Cellar technicians install and maintain the equipment that is used to create wine and spirits. On-trade establishments also require specialist equipment, so cellar technicians may work full-time in large-scale production centres, such as a distillery, or at places such as pubs and bars on a more ad hoc basis. Cellar technicians need to be physically fit and alert to health, safety and hygiene issues. The job usually includes planning and carrying out installations, maintenance, fault-finding and repair work, so a lot of time is spent being active. A lot of the required training takes place on the job, but ideally you will already be comfortable handling power tools.
This position focuses on the technical and scientific part of winemaking. Some of the responsibilities include racking, clarifying and blending of the wine, keeping inventory of the cellar supplies, and maintaining the sanitation of the wine storage tanks. The job requires good interpersonal and communication skills, especially during the harvest which is the busiest time of the year. You should be able to do manual work and the ability to work quickly and reliably is a plus. This job does not have any formal prerequisites and is generally viewed as an excellent place to start if you want to get into the wine trade.
Laboratory technicians carry out routine laboratory tests and perform a variety of technical support functions to help the winemakers. Day-to-day tasks include running wine samples through the lab, testing and adding ingredients, and working on the wine press. The job role requires that you be flexible with your working hours as shifts can sometimes be irregular, particularly during the harvest period. The job is also physically demanding and requires continual concentration. Lab technicians need a degree in applied science, such as wine science, due to the high level of scientific understanding required.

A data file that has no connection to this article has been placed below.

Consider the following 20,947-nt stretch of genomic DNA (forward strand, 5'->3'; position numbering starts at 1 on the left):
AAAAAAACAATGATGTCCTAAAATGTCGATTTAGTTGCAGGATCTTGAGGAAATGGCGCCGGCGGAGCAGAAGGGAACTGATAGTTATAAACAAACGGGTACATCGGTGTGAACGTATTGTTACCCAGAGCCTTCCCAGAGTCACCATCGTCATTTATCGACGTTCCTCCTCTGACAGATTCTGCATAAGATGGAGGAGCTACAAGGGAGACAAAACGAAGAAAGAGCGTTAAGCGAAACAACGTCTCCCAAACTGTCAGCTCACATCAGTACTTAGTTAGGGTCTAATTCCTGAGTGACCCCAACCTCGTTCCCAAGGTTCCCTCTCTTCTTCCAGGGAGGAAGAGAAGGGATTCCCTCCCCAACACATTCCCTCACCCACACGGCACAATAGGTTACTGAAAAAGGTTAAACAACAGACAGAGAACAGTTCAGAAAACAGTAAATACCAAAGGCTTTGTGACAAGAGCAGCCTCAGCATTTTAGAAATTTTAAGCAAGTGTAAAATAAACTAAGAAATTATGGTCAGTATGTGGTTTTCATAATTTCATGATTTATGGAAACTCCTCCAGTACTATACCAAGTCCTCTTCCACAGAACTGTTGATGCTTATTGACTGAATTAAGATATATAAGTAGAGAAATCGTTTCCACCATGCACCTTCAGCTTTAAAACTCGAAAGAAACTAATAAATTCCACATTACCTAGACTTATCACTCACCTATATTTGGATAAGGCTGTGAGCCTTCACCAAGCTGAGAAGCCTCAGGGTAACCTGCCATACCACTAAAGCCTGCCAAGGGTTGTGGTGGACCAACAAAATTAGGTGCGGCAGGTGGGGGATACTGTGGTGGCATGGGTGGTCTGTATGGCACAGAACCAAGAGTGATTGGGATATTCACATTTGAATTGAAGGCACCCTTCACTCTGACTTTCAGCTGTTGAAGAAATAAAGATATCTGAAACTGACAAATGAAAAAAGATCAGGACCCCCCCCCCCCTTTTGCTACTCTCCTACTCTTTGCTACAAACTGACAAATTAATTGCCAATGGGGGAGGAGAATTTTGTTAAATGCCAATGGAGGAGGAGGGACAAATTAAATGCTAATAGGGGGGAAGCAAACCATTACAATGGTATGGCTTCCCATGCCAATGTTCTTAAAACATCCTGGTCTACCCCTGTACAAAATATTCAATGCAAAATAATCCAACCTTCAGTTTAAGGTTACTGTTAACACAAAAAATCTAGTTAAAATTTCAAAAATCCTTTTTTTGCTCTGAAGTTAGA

The distiller’s main priority is to create a spirit, such as gin or whisky, in a desired style and of a particular quality. In many cases, they will oversee the production of the spirit from start to finish, and so will liaise with many different people throughout the process, ranging from the people who farm and deliver the base product to lab technicians. Ideally a distiller will have a science-based qualification, as the job requires an in-depth understanding of chemistry. However, many larger employers will encourage their employees to learn as they go, so long as they show skills required for other aspects of the job.